I'm a resource room teacher for the 9th & 10th grades at Central Park Secondary School in Manhattan. I'm here to learn what I can about using the Internet as a resource for teaching. I'm also interested in multiple strategies for teaching concepts such as operations on signed numbers, solving for x, etc. Also I'm interested in ideas that can be implemented in a one-computer classroom.

**Dana Minaya**

I am presently a 7th/8th grade math/science teacher at Central Park East Secondary School in New York City (Manhattan). While I am here at the Geometry Forum this week, I am particularly interested in setting up some long-distance mathematics projects between my students and students in another school. Also, I am interested in successful uses of the Internet in a one computer classroom. I also want to find resources regarding the best mathematics software.

My favorite activity is to design dream houses, develop spreadsheets for decorating a specific room, build 3-D models, etc.!

**Kathy Padgett**

I'll begin my third year of teaching at Lebanon High School in Lebanon, Indiana in August. This year I will be teaching Algebra 1, Geometry, and Tech Prep Math. In addition to teaching, I coach the varsity girls tennis team and am the JV volleyball coach.

When school is out for the summer, I like to spend my time reading, walking, and playing the piano. Unfortunately, I find myself back at school instead of doing many of those things. I helped run a summer tennis program this year for the young people in the community. The boys coach and I are working to build the high school program in the next few years and you have to start with the little ones to accomplish that goal. The most satisfying aspect of the summer was teaching the students a sport they can use for the rest of their lives. If you haven't ever played, give it a try. It can be a ton of fun, and it's good exercise!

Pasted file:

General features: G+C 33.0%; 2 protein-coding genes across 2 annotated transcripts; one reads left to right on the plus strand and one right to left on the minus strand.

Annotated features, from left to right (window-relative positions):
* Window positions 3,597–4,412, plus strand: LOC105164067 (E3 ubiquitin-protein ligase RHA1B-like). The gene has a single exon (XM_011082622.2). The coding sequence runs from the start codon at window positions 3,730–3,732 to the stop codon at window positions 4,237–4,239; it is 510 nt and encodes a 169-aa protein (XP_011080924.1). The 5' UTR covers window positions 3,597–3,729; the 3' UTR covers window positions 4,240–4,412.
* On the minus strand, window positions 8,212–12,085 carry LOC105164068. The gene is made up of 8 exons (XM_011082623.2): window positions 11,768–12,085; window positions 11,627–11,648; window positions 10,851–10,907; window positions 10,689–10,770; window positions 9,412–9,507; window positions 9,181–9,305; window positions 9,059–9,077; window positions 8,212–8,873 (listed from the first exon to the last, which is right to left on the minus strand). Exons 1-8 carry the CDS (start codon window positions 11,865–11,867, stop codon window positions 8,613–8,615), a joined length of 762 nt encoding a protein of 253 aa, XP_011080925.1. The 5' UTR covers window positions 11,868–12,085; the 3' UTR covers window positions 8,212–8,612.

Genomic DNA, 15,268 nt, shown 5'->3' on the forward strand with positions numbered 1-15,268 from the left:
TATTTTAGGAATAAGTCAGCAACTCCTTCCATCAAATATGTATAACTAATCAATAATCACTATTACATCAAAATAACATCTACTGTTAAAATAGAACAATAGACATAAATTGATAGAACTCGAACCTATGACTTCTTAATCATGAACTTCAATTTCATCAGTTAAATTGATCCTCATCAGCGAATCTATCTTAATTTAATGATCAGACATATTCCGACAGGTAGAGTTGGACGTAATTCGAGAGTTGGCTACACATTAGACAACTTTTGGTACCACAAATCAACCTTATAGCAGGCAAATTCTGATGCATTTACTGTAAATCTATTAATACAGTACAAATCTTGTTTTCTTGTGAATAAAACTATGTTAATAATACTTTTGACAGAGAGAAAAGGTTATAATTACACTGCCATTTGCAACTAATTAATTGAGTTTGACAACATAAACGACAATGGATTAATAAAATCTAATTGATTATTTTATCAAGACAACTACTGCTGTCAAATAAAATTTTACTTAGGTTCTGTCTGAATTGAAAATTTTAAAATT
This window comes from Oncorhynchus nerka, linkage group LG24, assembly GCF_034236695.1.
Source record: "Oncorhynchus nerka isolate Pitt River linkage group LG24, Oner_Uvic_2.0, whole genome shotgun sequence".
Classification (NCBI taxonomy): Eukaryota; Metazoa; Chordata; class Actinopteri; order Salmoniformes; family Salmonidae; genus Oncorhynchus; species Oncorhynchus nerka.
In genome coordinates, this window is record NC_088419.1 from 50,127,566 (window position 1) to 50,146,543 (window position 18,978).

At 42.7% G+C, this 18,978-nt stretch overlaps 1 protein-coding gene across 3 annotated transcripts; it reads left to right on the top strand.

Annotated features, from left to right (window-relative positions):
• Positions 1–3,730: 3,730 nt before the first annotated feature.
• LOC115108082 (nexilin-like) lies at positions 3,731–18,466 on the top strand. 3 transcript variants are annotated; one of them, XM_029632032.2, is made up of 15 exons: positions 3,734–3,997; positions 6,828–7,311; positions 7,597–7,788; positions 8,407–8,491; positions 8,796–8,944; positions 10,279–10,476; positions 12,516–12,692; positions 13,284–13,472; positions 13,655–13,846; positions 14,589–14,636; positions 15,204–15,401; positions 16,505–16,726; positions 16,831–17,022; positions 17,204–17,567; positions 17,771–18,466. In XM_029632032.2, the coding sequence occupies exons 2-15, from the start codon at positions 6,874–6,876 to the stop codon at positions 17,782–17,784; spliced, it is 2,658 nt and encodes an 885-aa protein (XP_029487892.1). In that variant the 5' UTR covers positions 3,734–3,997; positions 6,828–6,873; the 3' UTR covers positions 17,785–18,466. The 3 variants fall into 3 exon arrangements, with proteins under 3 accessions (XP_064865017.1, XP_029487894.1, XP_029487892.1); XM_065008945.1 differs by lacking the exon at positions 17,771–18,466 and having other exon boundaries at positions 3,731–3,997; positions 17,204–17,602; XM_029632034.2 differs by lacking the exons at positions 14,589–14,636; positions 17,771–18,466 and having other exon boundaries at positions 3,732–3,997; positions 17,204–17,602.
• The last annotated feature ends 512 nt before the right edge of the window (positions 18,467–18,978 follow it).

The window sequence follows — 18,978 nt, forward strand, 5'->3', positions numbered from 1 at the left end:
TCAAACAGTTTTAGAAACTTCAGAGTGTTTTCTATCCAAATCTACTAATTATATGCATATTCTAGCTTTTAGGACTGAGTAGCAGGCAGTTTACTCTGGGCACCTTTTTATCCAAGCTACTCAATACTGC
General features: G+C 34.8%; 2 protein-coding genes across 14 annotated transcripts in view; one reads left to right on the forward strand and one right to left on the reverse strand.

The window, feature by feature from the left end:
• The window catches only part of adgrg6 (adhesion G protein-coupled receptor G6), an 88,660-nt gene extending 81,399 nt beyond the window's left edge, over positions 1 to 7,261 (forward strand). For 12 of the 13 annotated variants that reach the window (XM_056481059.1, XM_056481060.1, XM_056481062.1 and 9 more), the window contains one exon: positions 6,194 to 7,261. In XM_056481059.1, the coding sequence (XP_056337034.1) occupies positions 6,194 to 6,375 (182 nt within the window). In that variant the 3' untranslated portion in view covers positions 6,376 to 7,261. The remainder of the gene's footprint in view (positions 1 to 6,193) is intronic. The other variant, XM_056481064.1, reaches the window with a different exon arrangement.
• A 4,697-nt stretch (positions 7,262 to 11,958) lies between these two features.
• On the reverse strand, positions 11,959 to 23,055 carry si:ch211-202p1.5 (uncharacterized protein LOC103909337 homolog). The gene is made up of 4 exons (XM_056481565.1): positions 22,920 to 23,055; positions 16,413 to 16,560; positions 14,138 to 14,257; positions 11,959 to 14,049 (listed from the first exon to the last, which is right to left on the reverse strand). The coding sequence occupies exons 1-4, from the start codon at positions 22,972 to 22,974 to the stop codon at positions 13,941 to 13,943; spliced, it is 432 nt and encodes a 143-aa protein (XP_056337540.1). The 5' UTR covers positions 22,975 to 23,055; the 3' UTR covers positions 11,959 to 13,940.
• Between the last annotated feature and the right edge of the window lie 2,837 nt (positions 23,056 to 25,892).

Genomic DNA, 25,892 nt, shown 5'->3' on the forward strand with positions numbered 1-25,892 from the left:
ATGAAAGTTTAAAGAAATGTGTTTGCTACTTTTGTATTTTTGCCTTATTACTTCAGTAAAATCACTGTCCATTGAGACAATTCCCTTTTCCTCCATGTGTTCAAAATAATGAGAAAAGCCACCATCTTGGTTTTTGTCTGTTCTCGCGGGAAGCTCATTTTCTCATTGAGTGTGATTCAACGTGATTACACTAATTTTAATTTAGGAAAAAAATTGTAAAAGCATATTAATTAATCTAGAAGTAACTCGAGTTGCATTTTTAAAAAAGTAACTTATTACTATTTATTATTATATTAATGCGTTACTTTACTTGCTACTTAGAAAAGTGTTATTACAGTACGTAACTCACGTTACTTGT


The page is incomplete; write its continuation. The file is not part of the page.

Speaking of tennis, I have to mention that I flew for the first time this summer ... and went to Wimbledon. A little long for a first flight, but definitely worth the trouble! Even a non-tennis fan would enjoy a day at the courts. It was truly a "life experience"!! Now, on to the "math stuff".

I'm attending the Geometry Forum to learn how to use the Internet and then how to use it as a teaching tool. What I'm looking for are specific ways to use the Internet in the classroom in any of the subjects I'll be teaching. What types of things have you done with the Internet? Any projects that might be helpful?

I do projects with my students that require researching famous mathematicians. Do you have any suggestions or have you done such a project that worked well for you? Anything that didn't work well? What search terms should we be looking for?

Have you found any resources that are particularly helpful in teaching geometry? Something that maybe you've gone back to several times for ideas? This year I would like to try something new using architecture and geometry. Do you know of any good resources on the Internet that I might look in to? Have you done a similar project?

Please Help! I have ideas, but don't know where to find the information!